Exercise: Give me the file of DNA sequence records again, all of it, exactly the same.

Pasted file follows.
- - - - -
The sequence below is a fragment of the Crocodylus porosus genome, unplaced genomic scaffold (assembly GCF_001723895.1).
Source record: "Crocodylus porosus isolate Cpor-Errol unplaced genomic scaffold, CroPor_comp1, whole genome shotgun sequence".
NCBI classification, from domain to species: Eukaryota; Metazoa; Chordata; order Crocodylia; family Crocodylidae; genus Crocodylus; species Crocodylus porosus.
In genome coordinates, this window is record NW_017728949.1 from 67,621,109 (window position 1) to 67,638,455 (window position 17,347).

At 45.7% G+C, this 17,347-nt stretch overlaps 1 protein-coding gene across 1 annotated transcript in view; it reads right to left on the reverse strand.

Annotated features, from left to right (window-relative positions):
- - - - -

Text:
The sequence below is a fragment of the Crocodylus porosus genome, unplaced genomic scaffold (assembly GCF_001723895.1).
Source record: "Crocodylus porosus isolate Cpor-Errol unplaced genomic scaffold, CroPor_comp1, whole genome shotgun sequence".
NCBI classification, from domain to species: Eukaryota; Metazoa; Chordata; order Crocodylia; family Crocodylidae; genus Crocodylus; species Crocodylus porosus.
In genome coordinates, this window is record NW_017728949.1 from 67,621,109 (window position 1) to 67,638,455 (window position 17,347).

At 45.7% G+C, this 17,347-nt stretch overlaps 1 protein-coding gene across 1 annotated transcript in view; it reads right to left on the reverse strand.

Annotated features, from left to right (window-relative positions):